Delicious. Photograph: Getty Images

By day, Fred Crawley is editor of Credit Today and Insolvency Today. By night, he reviews graphic novels for the New Statesman.

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Jeremy Corbyn sat down on train he claimed was full, Virgin says

The train company has pushed back against a viral video starring the Labour leader, in which he sat on the floor.

Seats were available on the train where Jeremy Corbyn was filmed sitting on the floor, Virgin Trains has said.

On 16 August, a freelance film-maker who has been following the Labour leader released a video which showed Corbyn talking about the problems of overcrowded trains.

“This is a problem that many passengers face every day, commuters and long-distance travellers. Today this train is completely ram-packed,” he said. Is it fair that I should upgrade my ticket whilst others who might not be able to afford such a luxury should have to sit on the floor? It’s their money I would be spending after all.”

Commentators quickly pointed out that he would not have been able to claim for a first-class upgrade, as expenses rules only permit standard-class travel. Also, campaign expenses cannot be claimed back from the taxpayer. 

Today, Virgin Trains released footage of the Labour leader walking past empty unreserved seats to film his video, which took half an hour, before walking back to take another unreserved seat.

"CCTV footage taken from the train on August 11 shows Mr Corbyn and his team walked past empty, unreserved seats in coach H before walking through the rest of the train to the far end, where his team sat on the floor and started filming.

"The same footage then shows Mr Corbyn returning to coach H and taking a seat there, with the help of the onboard crew, around 45 minutes into the journey and over two hours before the train reached Newcastle.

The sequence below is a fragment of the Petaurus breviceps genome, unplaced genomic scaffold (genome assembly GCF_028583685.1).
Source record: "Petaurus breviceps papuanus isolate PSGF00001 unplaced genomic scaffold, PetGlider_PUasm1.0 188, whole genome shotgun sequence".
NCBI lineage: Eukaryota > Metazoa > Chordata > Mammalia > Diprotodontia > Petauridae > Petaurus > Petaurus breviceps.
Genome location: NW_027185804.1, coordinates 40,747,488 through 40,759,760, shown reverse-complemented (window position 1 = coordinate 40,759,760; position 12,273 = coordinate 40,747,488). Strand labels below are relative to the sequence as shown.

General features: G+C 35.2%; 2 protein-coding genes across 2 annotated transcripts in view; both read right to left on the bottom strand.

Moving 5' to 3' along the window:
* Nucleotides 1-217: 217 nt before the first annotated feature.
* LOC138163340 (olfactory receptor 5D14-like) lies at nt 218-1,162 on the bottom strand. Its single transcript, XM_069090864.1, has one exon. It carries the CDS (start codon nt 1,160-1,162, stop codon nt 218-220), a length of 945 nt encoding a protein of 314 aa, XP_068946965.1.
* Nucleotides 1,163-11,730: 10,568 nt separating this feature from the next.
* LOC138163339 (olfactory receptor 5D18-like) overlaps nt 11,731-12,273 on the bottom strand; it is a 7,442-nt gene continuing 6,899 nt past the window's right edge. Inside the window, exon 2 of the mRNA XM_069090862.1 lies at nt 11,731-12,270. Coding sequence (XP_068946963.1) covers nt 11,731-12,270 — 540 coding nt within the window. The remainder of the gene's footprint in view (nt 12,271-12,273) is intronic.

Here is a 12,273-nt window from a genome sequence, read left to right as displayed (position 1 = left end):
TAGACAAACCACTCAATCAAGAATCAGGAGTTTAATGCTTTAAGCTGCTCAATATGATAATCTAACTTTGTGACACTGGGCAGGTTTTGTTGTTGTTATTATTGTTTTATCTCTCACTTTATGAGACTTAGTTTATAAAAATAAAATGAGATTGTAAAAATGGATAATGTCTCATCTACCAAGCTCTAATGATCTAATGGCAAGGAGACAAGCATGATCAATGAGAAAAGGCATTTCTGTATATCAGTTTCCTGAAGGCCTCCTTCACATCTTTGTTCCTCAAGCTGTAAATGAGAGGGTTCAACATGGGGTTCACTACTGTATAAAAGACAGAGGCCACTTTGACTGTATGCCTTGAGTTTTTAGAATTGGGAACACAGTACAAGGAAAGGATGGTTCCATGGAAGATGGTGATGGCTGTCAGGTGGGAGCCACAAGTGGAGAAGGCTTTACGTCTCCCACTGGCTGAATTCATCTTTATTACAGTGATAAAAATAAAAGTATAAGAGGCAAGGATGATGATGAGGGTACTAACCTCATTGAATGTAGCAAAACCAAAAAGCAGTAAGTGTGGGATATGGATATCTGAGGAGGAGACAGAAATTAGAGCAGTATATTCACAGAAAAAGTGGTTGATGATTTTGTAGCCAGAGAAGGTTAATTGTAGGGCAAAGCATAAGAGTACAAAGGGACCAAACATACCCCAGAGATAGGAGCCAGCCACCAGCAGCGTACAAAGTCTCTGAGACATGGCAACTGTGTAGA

"Mr Corbyn’s team carried out their filming around 30 minutes into the journey. There were also additional empty seats on the train (the 11am departure from King’s Cross) which appear from CCTV to have been reserved but not taken, so they were also available for other passengers to sit on."

A Virgin spokesperson commented: “We have to take issue with the idea that Mr Corbyn wasn’t able to be seated on the service, as this clearly wasn’t the case.

A spokesman for the Corbyn campaign told BuzzFeed News that the footage was a “lie”, and that Corbyn had given up his seat for a woman to take his place, and that “other people” had also sat in the aisles.

Owen Smith, Corbyn's leadership rival, tried a joke:

But a passenger on the train supported Corbyn's version of events.

Both Virgin Trains and the Corbyn campaign have been contacted for further comment.

UPDATE 17:07

A spokesperson for the Jeremy for Labour campaign commented:

“When Jeremy boarded the train he was unable to find unreserved seats, so he sat with other passengers in the corridor who were also unable to find a seat. 

"Later in the journey, seats became available after a family were upgraded to first class, and Jeremy and the team he was travelling with were offered the seats by a very helpful member of staff.

"Passengers across Britain will have been in similar situations on overcrowded, expensive trains. That is why our policy to bring the trains back into public ownership, as part of a plan to rebuild and transform Britain, is so popular with passengers and rail workers.”

A few testimonies from passengers who had their photos taken with Corbyn on the floor can be found here